Policy change will leave NZ families with nowhere to go


When 1 October arrives, 215 families in Monte Cecilia transitional housing will have nowhere to go.

Until now, Monte Cecilia and similar places have used a “redirect contracts” initiative to house families. In this, they find private landlords willing to lease their house for at least a year, then create an agreement where the tenants pay 25 percent of their income as rent and the government covers the rest.

The change in policy will also negatively affect the more than 400 families currently on Monte Cecilia’s wait list.

Monte Cecilia CEO Bernie Smith (pictured) is concerned  that these families will have nowhere to go.

“As we’ve grappled with exploding numbers of at-risk families over the past two years, redirect contracts have been hugely valuable. In the past year alone we’ve been able to help more than four and a half thousand children and their families, thanks in no small part to having that tool available.”

The government will no longer offer these arrangements with Community Housing Providers (CHPs) from 1 October this year.

The shift in policy was announced in January as part of the government’s Public Housing Plan 2021-2024.

The Government is aiming for an increase in new build public housing and a progressive decrease in the proportion of private market homes leased for public housing. This is to help correct years of under-building of public housing.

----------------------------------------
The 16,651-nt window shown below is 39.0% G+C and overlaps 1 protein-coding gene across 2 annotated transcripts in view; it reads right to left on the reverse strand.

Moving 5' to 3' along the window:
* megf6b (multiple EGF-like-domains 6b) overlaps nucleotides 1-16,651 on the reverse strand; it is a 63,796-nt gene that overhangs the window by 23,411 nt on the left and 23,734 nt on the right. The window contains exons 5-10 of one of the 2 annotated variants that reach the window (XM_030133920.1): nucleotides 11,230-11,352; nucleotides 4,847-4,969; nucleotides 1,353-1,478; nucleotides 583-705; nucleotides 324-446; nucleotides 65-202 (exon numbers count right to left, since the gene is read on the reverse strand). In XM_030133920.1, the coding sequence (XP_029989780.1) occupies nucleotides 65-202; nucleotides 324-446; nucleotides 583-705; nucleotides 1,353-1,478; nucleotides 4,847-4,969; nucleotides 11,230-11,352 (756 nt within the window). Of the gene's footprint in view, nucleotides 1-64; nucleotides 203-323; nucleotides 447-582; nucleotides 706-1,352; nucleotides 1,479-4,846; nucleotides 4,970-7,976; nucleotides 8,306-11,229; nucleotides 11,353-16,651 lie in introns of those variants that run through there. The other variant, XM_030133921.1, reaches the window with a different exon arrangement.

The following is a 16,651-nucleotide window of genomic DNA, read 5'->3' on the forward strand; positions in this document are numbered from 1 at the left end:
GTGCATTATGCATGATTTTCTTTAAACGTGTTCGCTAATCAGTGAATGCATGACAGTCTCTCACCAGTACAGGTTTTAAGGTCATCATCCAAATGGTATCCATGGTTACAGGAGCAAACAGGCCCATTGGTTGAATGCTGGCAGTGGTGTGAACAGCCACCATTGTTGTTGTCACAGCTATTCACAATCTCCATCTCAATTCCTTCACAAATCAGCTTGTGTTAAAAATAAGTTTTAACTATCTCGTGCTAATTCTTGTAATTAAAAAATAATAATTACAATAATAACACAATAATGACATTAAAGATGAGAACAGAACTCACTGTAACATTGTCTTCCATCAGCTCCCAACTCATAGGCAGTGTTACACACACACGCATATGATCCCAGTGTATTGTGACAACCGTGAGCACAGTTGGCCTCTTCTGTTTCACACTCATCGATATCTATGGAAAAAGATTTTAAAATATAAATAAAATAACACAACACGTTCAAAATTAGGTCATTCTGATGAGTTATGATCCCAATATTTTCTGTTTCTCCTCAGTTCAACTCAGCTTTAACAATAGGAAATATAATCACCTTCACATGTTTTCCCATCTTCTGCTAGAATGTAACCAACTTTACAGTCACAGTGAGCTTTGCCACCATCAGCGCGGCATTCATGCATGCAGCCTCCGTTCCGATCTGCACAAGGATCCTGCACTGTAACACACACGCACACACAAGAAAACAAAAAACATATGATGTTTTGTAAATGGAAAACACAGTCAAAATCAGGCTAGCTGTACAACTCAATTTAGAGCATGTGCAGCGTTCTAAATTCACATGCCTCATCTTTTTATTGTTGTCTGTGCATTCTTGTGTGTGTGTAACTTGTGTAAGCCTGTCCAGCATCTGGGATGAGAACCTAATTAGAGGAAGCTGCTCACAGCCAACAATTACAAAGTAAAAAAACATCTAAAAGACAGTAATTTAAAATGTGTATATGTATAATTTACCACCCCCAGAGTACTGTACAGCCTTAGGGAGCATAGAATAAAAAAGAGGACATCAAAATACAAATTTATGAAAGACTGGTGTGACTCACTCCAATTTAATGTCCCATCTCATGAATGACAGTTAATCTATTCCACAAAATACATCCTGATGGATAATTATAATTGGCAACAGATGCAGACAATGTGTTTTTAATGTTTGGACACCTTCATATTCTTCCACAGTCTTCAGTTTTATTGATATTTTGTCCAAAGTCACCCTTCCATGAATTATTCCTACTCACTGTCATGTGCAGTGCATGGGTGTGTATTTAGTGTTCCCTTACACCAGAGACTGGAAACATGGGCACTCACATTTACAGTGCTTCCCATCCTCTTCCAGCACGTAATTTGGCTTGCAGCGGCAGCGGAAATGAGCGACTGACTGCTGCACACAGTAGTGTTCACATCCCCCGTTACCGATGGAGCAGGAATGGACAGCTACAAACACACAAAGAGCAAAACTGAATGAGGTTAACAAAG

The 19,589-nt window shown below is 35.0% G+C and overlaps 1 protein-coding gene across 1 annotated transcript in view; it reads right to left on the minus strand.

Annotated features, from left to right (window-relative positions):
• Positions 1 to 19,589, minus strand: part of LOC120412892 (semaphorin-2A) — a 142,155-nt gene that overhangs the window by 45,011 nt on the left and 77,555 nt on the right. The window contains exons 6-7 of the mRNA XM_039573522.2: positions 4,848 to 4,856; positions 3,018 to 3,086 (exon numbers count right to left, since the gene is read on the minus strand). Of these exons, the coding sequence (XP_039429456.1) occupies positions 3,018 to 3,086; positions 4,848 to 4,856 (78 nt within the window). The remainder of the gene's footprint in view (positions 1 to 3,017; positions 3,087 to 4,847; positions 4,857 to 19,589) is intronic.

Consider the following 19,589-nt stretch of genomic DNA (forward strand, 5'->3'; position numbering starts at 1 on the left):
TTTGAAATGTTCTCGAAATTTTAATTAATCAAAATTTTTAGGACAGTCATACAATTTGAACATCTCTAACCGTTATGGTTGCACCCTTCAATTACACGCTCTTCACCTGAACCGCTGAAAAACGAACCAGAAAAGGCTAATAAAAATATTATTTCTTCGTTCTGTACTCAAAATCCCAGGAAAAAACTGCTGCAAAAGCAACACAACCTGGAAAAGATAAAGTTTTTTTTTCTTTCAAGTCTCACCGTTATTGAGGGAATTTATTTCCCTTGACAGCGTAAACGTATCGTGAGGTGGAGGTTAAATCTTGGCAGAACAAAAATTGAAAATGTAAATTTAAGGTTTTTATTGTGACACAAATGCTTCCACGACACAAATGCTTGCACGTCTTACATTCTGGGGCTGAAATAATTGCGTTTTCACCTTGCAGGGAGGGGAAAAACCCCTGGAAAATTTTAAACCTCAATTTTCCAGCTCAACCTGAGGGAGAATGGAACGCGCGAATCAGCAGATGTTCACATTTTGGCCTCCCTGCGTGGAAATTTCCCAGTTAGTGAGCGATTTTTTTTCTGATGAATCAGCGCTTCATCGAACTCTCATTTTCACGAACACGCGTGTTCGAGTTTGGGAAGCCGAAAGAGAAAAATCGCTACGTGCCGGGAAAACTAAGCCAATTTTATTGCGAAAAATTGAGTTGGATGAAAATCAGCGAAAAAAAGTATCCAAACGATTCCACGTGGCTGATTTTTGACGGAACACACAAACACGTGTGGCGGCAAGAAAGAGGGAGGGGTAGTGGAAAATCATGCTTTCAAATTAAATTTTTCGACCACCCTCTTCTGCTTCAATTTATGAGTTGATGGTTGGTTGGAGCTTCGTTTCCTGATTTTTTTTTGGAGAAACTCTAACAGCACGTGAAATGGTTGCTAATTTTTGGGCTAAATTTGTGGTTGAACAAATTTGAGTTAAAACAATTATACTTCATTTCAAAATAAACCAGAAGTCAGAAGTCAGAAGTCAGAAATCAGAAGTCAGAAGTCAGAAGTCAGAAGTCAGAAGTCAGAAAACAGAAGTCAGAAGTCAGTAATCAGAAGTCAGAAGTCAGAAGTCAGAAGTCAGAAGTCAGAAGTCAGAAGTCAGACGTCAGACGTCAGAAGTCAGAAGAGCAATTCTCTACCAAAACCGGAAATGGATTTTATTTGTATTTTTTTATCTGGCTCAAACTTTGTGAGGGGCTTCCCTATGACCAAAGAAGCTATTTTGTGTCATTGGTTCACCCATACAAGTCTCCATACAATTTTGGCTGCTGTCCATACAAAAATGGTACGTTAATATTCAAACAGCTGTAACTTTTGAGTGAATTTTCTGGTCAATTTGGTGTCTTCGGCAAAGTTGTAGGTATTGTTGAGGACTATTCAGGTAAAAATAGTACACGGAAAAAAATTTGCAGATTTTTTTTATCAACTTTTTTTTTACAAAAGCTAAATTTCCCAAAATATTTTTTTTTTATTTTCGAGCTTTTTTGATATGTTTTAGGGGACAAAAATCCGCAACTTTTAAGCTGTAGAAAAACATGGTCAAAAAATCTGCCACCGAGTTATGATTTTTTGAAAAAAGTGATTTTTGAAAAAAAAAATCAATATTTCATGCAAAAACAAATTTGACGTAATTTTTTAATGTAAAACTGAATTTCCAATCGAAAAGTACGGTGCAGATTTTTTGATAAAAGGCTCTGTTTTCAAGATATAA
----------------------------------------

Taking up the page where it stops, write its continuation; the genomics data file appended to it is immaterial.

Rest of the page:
But Smith insists without the subsidy, the families will have nowhere to go.  He explains Monte Cecilia will not be able to rehouse the 316 adults and 737 children it currently has in transitional housing. Half of the children are aged seven or under.

“Fifty-five percent of these families are Pasifika and 30 percent are Maori – two of New Zealand’s most at-risk populations.

“It’s frustrating to see the government moving ahead with this decision when Covid makes it so important for families to be are able to shelter safely in their homes. But how do you safely lock down while living in a three-bedroom home with 22 people, sharing a single toilet, bathroom and small kitchen?

“To sleep at night, you have to find some vacant floor space in the single room you share with the rest of your family. Monte Cecilia Housing Trust often works to help families in South Auckland out of these very circumstances.”

In a press statement, the Monte Cecilia Trust points out that “by the end of 2021 [the change in policy] is expected to force over 200 families (over 1000 people, 700 of whom are children) currently in Monte Cecilia accommodation to wait years in temporary housing for the Kāinga Ora build programme to catch up”.

In the 2013 Census, there were 100,000 people in Counties Manakau living in overcrowded sub-standard housing. Today, 40 percent of Pacifika families in Auckland are living in multi-generational over crowded homes.

“New Zealand signed up to the UN declaration that Housing is a Human Right, so why can’t the government accept that as fact… We need a cross-party strategy to tackle this, and we need to be using every tool available…

“This is an urgent problem. It’s urgent in its severity, it’s urgent in its impact on our ability to fight Covid and it’s urgent ethically.”


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News category: New Zealand.

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